Udawalawa National Park

Udawalawa National Park lies on the boundary of Sabaragamuwa and Uva Provinces of Sri Lanka. The national park was created to provide a sanctuary for wild animals displaced by the construction of the Udawalawa reservoir on the Walawe River, as well as to protect the catchment of the reservoir.

The park is capable of sustaining a large herd of elephants. Udawalawa is an important habitat for Sri Lankan Elephants, which are relatively easy to be seen in the open habitats. Many elephants are attracted to the park because of the Udawalawa reservoir, with a herd of about 250 believed to be permanently resident. The Udawalawa Elephant Transit Home was established in 1995 for the purpose of looking after abandoned elephant calves within the park. A total of nine calves, on two occasions in 1998 and 2000, with another eight calves in 2002, were released in the park when old enough to fend for themselves.

The Rusty-spotted Cat, Fishing Cat and Sri Lankan Leopard are members of the Felidae family present in Udawalawa. The Sri Lankan Sloth Bear is seldom seen because of its rarity. Sri Lankan Sambar Deer, Sri Lankan Axis Deer, Indian Muntjac, Sri Lankan Spotted Chevrotain, Wild Boar and Water Buffalo are among other mammal species. Golden Jackal, Asian Palm Civet, Toque Macaque, Tufted Grey Languor and Indian Hare also inhabit the park. A study conducted in 1989 found that Golden Palm Civets inhabit the Udawalawa Forest. Five species of mice have also been recorded from the park. The endemic Ceylon Spiny Mouse, known from Yala National Park, was recorded in Udawalawa in 1989. Indian Bush Rat and three species of mongooses are also recorded in the national park.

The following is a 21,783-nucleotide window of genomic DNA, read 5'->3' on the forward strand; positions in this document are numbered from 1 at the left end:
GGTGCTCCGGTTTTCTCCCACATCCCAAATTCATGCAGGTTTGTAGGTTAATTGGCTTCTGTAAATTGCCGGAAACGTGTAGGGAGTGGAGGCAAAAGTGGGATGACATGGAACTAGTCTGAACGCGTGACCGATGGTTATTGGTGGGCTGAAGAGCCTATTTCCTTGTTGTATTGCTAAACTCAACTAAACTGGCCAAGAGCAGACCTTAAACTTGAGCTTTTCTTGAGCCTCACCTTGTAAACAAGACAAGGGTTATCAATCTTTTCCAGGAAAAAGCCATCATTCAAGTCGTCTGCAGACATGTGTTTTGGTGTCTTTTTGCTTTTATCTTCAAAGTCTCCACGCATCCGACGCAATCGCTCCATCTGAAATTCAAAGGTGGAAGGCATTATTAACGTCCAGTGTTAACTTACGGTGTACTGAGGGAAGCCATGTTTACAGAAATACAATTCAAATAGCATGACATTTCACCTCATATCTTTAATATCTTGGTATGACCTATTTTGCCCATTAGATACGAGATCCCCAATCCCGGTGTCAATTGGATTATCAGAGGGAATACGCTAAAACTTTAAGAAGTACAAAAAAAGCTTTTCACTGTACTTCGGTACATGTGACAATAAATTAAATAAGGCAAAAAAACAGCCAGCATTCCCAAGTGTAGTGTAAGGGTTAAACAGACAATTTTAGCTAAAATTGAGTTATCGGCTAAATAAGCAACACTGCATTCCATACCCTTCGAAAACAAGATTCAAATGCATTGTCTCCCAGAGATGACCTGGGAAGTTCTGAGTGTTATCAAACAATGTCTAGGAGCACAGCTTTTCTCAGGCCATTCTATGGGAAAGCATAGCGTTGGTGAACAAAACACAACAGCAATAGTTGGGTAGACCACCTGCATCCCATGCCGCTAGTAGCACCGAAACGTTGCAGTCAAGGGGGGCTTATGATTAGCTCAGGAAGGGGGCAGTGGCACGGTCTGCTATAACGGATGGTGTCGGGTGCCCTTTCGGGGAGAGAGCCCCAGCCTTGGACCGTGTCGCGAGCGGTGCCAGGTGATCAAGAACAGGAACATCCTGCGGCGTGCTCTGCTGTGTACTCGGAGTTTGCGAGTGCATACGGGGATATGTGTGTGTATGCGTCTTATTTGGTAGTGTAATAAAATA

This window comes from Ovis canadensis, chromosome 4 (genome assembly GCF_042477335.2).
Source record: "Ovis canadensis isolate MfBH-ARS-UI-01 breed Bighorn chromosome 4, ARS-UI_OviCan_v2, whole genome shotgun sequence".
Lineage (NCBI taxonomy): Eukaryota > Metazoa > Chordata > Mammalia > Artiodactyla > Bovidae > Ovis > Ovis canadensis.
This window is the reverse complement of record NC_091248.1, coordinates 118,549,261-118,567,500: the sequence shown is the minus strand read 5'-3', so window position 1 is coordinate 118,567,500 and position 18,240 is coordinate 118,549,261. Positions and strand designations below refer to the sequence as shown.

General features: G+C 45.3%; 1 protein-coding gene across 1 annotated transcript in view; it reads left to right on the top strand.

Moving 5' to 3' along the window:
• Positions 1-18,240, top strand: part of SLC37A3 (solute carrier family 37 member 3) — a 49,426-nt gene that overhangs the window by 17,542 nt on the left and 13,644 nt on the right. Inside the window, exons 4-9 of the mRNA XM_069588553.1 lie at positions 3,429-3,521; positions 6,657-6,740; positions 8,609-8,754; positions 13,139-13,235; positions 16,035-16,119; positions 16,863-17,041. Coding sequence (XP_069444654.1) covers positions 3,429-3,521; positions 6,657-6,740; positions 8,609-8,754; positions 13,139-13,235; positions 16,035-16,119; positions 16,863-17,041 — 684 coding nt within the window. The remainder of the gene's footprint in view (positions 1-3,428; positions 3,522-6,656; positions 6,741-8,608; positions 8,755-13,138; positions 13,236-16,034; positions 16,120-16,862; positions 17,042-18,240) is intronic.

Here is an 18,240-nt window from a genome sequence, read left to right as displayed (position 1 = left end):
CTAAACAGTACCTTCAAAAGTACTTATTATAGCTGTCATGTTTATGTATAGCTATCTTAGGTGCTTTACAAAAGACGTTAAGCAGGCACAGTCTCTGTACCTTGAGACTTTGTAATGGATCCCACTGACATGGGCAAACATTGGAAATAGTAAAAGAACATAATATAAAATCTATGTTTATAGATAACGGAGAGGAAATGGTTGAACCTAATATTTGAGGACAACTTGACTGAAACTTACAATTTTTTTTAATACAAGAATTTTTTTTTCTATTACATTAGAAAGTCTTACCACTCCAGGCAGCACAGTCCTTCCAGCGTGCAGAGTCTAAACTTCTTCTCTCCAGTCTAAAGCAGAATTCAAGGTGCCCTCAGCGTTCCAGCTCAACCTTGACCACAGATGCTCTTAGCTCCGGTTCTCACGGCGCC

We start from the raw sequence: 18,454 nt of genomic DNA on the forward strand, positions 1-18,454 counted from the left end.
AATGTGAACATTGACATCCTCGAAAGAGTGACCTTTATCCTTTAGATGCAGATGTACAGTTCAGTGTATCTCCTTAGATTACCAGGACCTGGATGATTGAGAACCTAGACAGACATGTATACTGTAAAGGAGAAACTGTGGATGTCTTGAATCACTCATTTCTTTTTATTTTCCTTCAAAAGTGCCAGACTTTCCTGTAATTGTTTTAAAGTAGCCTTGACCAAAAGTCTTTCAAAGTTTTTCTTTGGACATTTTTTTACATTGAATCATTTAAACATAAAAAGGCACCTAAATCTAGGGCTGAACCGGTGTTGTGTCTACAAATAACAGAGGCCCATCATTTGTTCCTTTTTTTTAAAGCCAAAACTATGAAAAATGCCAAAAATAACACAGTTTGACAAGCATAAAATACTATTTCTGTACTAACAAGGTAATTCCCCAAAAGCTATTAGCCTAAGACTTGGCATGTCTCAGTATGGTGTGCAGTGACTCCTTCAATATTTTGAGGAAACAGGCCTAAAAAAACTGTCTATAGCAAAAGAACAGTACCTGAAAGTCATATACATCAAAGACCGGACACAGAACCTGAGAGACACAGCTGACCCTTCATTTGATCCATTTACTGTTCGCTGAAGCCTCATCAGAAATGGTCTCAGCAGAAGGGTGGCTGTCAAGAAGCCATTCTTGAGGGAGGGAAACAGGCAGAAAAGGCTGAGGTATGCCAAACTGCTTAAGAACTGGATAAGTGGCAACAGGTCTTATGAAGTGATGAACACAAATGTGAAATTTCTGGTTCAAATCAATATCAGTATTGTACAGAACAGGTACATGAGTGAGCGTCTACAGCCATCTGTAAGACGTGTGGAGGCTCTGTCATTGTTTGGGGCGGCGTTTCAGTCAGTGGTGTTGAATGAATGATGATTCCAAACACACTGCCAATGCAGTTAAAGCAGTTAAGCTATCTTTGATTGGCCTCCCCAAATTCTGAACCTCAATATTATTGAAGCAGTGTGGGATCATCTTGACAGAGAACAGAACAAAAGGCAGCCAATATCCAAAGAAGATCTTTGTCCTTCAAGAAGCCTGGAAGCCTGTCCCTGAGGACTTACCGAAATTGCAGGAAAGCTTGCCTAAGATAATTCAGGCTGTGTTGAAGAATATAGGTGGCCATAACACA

Udawalawa is also a good bird watching site. Endemic species such as Sri Lanka Spur Fowl, Red-faced Malkoha, Sri Lanka Grey Hornbill, Brown-capped Babbler, and Sri Lanka Jungle Fowl are among of the breeding resident birds. White Wagtail and Black-capped Kingfisher are rare migrants. A variety of water birds visit the reservoir including cormorants, the Spotbilled Pelican, Asian Openbill, Painted Stork, Black-headed Ibis and Eurasian Spoonbill. The open parkland attracts birds of prey such as White-bellied Sea Eagle, Crested Serpent-Eagle, Grey-headed Fish Eagle, Booted Eagle, and Changeable Hawkeagle. Land birds are in abundance, and include Indian Roller, Indian Peafowl, Malabar Pied Hornbill and Pied Cuckoo. Painted Storks are among the many water birds that migrate to the park.

Access Route:- Colombo via Ratnapura – Pelmadulla – ColambageAra – Tanamalwila Road – Udawalawa park entrance approximately 165 kms

Udawalawa National Park - Tel: 047-347 5892

Opening & Closing Time: 6.00 AM - 6.00 PM (Tickets will not be issued after 4.30 PM)

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